"I want [people] to be able to understand the world, rather than just be swept along … with no real comprehension of what is happening to them. … you need to know something about science, and nations other than your own and their histories, and the human condition."
The 200 listed books are supplemented by sublists. Counting from just the 200, I find I have read 39. Is that good? Or bad? I don't know, and it doesn't matter. It is illuminating to see where my gaps are - I have read few books about Spain, Portugal, South America, for example. Jim Flynn gives pithy descriptions of the books he lists and his own candid opinions of them. It was fun to read.
Now I'm onto my next writing project, which is gathering together short pieces I have accumulated over the years that I may be able to shape into some kind of collection. I fancy having 60 in total, which means writing some new ones, but I'll do the gathering first and see what I've got. Here's an early draft of what could possibly be the first piece in the collection:
An Opening
He was twenty-two when he died, a soldier in another country’s army fighting a different country’s war in yet another country, felled by support fire from a friendly gun. A full military funeral was called for, and held in the country of his origin, though that country was none of the earlier ones mentioned.
Family members flew around the world to bring his body home and his coffin sat in his parents’ living room for two days.
“I thought they usually had the coffin open,” said someone.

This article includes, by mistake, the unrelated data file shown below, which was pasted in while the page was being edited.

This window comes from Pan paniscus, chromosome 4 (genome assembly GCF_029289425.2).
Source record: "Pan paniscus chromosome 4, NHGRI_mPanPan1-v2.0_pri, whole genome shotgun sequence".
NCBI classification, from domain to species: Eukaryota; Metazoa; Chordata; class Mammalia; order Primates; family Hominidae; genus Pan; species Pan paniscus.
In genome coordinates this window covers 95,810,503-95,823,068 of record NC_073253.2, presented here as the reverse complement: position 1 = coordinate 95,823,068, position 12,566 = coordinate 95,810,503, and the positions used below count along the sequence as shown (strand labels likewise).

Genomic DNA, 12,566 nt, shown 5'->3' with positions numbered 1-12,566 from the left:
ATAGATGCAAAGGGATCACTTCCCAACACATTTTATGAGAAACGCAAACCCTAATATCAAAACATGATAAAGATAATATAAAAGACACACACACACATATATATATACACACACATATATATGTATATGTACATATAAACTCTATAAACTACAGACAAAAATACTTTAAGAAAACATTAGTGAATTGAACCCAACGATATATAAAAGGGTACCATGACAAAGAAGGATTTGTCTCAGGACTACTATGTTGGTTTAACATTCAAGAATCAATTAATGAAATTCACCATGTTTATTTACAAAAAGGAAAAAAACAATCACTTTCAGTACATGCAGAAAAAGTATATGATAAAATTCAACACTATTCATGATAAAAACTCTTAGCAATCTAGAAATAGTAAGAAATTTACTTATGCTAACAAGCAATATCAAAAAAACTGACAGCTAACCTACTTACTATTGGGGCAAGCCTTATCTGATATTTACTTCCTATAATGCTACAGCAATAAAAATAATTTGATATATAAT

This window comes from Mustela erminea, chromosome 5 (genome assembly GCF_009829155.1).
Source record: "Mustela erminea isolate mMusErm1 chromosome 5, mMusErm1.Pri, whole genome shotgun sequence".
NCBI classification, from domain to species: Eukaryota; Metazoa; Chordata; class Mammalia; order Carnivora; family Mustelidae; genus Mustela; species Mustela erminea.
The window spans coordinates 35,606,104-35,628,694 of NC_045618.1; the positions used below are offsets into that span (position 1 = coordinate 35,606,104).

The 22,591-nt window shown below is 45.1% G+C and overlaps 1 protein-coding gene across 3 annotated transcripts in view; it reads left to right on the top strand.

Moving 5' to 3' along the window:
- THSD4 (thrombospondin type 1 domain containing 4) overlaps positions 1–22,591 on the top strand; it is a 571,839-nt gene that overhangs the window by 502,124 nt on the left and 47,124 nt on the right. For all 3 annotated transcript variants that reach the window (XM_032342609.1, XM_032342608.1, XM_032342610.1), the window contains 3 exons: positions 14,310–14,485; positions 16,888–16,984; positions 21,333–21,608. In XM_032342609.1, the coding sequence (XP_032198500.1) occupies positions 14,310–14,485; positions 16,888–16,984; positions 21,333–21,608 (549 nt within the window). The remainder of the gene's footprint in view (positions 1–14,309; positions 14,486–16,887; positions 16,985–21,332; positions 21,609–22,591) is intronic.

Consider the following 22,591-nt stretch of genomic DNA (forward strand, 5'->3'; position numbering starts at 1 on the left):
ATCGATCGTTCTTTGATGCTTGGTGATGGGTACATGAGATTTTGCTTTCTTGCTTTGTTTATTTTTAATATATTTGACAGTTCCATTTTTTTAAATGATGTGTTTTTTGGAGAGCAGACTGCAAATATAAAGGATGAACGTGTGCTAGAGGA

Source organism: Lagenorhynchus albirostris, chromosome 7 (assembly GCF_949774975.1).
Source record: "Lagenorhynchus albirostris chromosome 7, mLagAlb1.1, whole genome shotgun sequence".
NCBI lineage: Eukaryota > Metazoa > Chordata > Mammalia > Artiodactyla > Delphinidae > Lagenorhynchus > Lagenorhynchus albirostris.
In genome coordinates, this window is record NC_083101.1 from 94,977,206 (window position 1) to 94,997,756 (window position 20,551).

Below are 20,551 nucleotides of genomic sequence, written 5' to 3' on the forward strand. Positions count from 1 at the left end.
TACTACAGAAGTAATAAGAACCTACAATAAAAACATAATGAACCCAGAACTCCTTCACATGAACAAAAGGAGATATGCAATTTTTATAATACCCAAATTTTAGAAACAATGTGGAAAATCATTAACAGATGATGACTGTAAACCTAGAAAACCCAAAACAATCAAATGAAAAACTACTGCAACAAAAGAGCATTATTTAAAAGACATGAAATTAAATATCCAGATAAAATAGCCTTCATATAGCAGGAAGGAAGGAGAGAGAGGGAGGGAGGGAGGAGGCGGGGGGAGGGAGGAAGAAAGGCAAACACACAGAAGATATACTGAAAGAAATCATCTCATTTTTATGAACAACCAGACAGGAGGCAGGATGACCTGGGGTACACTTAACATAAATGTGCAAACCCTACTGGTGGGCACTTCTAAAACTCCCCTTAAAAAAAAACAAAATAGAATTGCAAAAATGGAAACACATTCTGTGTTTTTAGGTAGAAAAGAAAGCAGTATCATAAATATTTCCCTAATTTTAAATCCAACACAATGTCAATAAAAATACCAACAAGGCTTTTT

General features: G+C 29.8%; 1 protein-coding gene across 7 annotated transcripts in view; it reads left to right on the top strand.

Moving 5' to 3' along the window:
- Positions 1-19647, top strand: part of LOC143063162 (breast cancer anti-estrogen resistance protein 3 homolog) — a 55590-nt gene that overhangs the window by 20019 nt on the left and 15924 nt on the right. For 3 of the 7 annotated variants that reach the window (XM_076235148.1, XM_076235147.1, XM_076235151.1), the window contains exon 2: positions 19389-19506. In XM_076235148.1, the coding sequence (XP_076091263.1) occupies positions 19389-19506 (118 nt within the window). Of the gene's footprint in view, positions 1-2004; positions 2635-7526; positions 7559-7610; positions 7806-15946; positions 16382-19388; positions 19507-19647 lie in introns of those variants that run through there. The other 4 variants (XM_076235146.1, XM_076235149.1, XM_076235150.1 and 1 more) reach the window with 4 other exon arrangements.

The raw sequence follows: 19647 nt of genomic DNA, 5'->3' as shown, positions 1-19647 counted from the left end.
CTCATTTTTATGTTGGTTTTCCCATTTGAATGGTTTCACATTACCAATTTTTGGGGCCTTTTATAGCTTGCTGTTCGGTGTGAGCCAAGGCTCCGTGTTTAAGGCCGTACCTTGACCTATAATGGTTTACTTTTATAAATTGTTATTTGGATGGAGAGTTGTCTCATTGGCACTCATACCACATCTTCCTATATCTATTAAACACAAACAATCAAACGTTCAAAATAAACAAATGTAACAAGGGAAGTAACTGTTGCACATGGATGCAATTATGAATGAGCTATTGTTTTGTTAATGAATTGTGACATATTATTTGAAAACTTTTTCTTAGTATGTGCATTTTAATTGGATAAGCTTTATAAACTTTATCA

The funeral was a stage-managed affair on all fronts, at all levels. His sister bought some expensive high-heeled shoes in bright yellow, especially to wear with her short black skirt and tight black top. The family is well-connected. The army is well-connected.The funeral was in the cathedral. Joint ops. Lies were told about the man who died. Well, not outright lies, but that combination of exaggeration and omission that make someone look better than they were.
A woman was there who had no business being there, except she cared about an extended family member who would be there and perhaps sidelined. As one who did not believe in any god, she had not been to the cathedral before and admired the colours in the stained glass windows. Between the karanga calling in the coffin and the trumpet playing of the last post as it was carried out on the shoulders of slow-marching soldiers there was no tangible emotion, except for a stranger sitting beside her, who sobbed quietly throughout and appeared to know none of the family.
During a reading of verses from Ecclesiastes, widely known through a Seekers’ song, a gentle pop in the mind of the woman who had small business there turned into an idea for making a whole bunch of her short writings into something real and formed; “stones gathered together.”